The hella-best post you’ll read today on yesterday’s Supreme Court employee-pay opinion

When you’re part of the bloggerati, just one half-step below the illuminati, well, let’s just say membership has its privileges. AMEX taupe card, rinkside seats to the local roller derby, earlybird specials, the world is your oyster.

And, at work, the staff sees me coming and runs the other way throngs to my office. Indeed, it’s gotten so bad, that we had to install security machines to control ingress and egress. While my firm can’t wait for me to jump ship loves the attention that my blog brings — remember you can vote for my blog in the ABA Blawg 100 — the folks who sign my mega-paycheck expressed concern that it would also have to compensate our non-exempt employees for the spent clearing security.

Thankfully, yesterday, the Supreme Court, in this opinion, unanimously ruled that the time these folks spend clearing security is not compensable under the Fair Labor Standards Act. That’s because the time our staff spends waiting in line to clear security is neither indispensable nor integral to their principal activities in the office. They get paid to do legal work; not wait in line. And, absent the security, these folks could still do their jobs. And, even though my firm requires our awesome staff to clear security because of my blogging greatness and related fame and notoriety, the Portal-to-Portal Act exempts employers from FLSA liability for this this preliminary and postliminary time.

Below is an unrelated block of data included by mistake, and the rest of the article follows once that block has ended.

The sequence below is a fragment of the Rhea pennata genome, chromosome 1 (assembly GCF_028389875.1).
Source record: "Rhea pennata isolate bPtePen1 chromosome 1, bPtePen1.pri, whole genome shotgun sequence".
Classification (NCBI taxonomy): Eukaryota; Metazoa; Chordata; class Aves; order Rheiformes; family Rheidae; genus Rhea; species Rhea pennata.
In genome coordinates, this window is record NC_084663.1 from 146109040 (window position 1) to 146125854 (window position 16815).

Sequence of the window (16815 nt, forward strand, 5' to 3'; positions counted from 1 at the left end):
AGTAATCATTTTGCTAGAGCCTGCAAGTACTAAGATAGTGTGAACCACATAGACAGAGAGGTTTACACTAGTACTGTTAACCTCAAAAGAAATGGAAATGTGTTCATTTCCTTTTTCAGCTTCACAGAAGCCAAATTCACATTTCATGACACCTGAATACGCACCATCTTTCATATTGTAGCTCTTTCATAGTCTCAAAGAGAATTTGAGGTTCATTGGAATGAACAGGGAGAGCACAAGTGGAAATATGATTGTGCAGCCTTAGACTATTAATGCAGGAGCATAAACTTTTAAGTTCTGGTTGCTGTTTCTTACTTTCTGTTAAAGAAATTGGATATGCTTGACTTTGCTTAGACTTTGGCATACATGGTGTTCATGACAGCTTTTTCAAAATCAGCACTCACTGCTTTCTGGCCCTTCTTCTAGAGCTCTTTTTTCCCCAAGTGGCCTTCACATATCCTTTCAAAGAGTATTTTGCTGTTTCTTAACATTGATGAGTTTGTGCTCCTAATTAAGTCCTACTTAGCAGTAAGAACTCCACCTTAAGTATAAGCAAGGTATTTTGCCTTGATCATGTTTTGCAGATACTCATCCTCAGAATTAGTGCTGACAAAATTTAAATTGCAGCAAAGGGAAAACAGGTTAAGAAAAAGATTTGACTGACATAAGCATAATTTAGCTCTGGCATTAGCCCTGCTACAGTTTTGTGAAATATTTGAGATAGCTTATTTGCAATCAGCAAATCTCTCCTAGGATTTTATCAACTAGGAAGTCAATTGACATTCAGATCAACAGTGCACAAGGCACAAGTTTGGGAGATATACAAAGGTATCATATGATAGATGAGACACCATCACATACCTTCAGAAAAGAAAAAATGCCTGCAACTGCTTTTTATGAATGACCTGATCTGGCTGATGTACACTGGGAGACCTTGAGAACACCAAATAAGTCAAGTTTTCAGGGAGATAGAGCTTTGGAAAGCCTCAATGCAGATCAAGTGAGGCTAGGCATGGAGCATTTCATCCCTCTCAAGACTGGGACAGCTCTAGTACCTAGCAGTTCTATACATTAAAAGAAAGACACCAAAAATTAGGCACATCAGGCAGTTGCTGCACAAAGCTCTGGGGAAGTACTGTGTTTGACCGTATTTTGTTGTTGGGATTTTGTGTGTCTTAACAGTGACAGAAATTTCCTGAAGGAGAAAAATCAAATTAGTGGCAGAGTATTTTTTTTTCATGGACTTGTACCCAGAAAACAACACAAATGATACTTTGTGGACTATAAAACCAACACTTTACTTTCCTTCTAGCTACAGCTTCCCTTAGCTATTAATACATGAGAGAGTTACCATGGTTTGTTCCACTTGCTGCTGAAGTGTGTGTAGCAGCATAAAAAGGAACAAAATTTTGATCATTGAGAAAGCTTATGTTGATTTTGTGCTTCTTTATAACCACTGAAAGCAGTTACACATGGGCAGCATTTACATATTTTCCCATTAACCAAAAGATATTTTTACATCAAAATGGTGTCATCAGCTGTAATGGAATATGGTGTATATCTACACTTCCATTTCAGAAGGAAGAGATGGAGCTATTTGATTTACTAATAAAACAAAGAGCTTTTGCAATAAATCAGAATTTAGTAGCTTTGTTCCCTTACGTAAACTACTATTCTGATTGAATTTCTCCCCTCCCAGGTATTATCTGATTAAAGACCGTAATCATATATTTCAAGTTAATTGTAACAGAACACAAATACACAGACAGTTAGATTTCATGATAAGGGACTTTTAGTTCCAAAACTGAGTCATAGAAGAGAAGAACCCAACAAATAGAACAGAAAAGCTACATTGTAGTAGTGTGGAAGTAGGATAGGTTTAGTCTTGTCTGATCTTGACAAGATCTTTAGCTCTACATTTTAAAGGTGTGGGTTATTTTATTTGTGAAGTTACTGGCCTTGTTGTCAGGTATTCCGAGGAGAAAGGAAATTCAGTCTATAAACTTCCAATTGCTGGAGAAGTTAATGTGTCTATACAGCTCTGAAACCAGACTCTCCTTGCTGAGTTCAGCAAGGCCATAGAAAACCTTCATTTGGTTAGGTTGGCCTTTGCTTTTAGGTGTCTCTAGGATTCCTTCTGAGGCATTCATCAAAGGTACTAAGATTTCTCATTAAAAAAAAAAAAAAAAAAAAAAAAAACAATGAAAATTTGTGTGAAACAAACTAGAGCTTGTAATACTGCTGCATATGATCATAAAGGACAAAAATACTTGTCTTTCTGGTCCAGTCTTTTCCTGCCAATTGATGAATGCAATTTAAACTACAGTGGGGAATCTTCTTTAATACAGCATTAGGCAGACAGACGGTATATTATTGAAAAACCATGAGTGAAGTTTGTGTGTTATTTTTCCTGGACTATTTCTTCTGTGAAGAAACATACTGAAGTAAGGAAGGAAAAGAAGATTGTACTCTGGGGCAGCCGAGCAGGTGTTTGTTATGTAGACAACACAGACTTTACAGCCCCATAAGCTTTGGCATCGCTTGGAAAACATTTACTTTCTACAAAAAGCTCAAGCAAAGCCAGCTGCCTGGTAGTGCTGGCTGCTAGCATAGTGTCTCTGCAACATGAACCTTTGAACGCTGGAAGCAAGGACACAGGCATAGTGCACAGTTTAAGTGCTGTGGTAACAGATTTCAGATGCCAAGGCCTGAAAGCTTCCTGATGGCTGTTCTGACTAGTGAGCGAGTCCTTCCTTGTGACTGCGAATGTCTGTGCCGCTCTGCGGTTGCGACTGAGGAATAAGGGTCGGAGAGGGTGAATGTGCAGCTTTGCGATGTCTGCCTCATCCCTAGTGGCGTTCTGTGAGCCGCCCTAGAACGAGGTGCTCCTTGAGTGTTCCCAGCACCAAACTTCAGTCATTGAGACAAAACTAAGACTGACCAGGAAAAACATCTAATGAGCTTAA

Although in reality, our firm had no direct stake in yesterday’s SCOTUS ruling, and I made up everything in this post, except for the SCOTUS opinion, hopefully, you’ve learned a thing or two about the FLSA and compensable time.

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